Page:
Fitted For Him

In Genesis chapter two we read of the man, newly created, being set into the garden and many of the details of what the garden was like. Each one of them drips with meaning, today I’d like to look at one that most of us know well: verse 18.

Then the Lord God said, “It is not good that the man should be alone; I will make him a helper fit for him.”

Genesis 2.18

The bride when made is supposed to be a ‘helper’ for the man—and it’s worth remembering here that most uses of the word translated ‘helper’ here are to describe God, this isn’t some minor role—who is ‘fit’ for him.

In other words, she is precisely who he needs. Together they complement one another. They’re a perfectly formed team.

Now, we could say lots about the relations between men and women in the church from that observation—though we would need to do justice to everything else the Bible has to say too—but I’d like to extend the analogy.

We know that as the Bible’s story rolls on the man and the bride become analogous to the coming king who will set right what Adam broke, and the people of God who the Lord often calls his wife.

By the time we’ve reached the New Testament, especially if our route stopped off in the Song of Songs, we see that the man and his wife point us to the new Adam, Christ, and the bride of Christ, the church.

Which leaves us with an interesting thought: the church is a helper fit for Christ.

Ok, we could be feeling ornery and suggest that that’s fitting indeed, the church is broadly useless and Christ needs no help. While our insistence on the strength of Jesus’ character and the might of his arm is well-placed, the criticism of the church is not.

Which is an odd thing to say if we have our eyes open. As I write, the Southern Baptist Convention in America has released a report into the way they covered up numerous cases of sexual abuse by pastors and other church officers. If I’m understanding correctly, this is but the tip of an iceberg.

I’m a long way away from that particular mess. It feels distant, like seeing the smoke from a housefire a few streets over. It’s horrifying, but it doesn’t directly affect me, or so I think. I wouldn’t feel equipped to comment on it intelligently beyond this: Lord have mercy.

It’s one example of many in recent years, but it serves to put the lie to my contention that we’re hard on the Church. She appears to be in a bit of a state. We could sit over here and smugly tut while resting assured that our own house is not on fire. The smug usually get their comeuppance in the scriptures, but putting aside whether or not we’re right about a lack of similar fire engulfing our own churches, we’re profoundly wrong to suggest that this is not our house.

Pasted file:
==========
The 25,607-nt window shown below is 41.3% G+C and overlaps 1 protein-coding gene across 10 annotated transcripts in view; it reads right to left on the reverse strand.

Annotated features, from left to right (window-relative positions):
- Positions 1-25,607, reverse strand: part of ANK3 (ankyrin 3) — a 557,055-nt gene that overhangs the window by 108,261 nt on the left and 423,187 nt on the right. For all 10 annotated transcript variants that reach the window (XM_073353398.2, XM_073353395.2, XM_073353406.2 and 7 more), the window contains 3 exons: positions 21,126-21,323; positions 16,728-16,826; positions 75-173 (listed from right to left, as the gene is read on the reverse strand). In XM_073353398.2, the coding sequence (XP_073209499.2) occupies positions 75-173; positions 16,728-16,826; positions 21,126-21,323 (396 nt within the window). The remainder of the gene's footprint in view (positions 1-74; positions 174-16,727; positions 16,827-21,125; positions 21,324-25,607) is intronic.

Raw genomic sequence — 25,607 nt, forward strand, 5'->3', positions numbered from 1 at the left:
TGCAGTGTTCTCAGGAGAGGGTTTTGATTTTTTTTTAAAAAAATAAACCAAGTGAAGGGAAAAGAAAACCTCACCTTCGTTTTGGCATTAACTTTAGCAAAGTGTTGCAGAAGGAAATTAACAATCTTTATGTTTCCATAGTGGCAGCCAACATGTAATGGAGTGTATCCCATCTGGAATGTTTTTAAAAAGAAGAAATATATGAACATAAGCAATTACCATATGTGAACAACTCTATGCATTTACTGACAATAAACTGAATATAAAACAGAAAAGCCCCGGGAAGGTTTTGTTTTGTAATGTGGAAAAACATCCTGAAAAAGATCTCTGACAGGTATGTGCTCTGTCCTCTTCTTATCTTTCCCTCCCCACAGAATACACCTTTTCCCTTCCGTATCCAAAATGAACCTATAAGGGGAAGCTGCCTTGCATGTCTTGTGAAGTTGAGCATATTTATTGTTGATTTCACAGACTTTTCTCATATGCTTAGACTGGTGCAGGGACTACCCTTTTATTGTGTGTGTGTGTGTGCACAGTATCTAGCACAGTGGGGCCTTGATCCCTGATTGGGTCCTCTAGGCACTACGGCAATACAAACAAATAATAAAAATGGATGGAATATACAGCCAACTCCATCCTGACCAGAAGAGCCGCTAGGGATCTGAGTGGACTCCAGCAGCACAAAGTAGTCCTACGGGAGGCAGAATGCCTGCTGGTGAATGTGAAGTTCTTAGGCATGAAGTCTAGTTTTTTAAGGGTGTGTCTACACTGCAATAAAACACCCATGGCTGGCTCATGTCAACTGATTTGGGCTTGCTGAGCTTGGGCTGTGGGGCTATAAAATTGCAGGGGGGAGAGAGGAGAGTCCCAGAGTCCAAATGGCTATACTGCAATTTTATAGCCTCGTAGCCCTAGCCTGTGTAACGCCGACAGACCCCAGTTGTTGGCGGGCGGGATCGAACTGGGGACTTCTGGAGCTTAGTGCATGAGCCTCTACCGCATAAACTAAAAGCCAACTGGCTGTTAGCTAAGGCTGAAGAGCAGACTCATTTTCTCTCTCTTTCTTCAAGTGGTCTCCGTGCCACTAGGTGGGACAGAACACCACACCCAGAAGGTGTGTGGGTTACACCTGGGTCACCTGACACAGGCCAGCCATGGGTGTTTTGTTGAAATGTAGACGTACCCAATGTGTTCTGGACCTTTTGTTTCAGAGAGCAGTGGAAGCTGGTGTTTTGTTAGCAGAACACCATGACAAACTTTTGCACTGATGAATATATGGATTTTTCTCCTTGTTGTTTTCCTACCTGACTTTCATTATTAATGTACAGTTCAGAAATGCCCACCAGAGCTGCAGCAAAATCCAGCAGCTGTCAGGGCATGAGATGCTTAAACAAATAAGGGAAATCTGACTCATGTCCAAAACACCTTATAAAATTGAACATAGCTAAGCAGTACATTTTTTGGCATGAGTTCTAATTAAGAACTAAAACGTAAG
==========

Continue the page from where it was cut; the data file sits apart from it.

I’m (as far as I know) unconnected to the SBC, or the numerous scandals involving high profile Christian leaders here and in America that have dominated the last few years’ worth of Christian news. But Christ is no polygamist. He is the husband of but one wife, and she is the Church of God. There is only one house: the Temple who is both Christ and Church.

In other words, it’s all my house too. I can’t fix it, I don’t need to repent of it if I didn’t do it, but we should renounce wickedness wherever we see it, and we should ensure it cannot darken the rooms of the house we have some responsibility over ourselves.

If we hold that conviction in our hand it can be hard to see how the Church is Christ’s helper, fitted to her husband. She looks like a mess.

And she is a mess. And she is Christ’s helper, fitted to her husband.

The Church is not yet reached full maturity (Ephesians 4), we know that because Christ has not yet returned. My suspicion would be that we are some way off that, though that’s the sort of speculation I’d be delighted to be wrong about. She may yet have thousands of years to grow up into maturity and wisdom and be fitted for her husband. He’s happy to wait.

Yet, even now she is fitted to him. We—for she is made up of ‘we’—are fitted to him. We complement him and are called to aid him in his kingship.

Do we think of the church like that? I think we should, for not only is she marred by the scandal of fallen men whose self-salvation projects are shown to be tatters and straw, but she is the glorious princess who will reign alongside her forever King.

We are what Christ chooses to complement him. A lot of that is about his choice to partner with us to better display the wonders of his glory through our ineptitude, but it’s also a statement of the esteem in which he holds us, his Church. We are dearly loved, and not just as rascally children who always come home covered in mud—as a husband loves his bride.

We would do well to think of the Church like this. It would mean the scandals hurt us more, not less, but it also means we realise the exalted position we are given in the economy of God: the bride, the helper, fitted to the husband.

I suspect I could spin this out in a number of directions, exploring ways in which we are fitted to Christ. I won’t for the sake of brevity, but perhaps it is worth you pondering today. And marvel at the wonder of the Church—to mix our feminine metaphors, our Mother—who is not yet mature, but will be by the end adorned like a bride (Revelation 21) for her husband.

And then he will truly kiss us with the kisses of his mouth (Song of Songs 1).

Photo by nikki gibson on Unsplash

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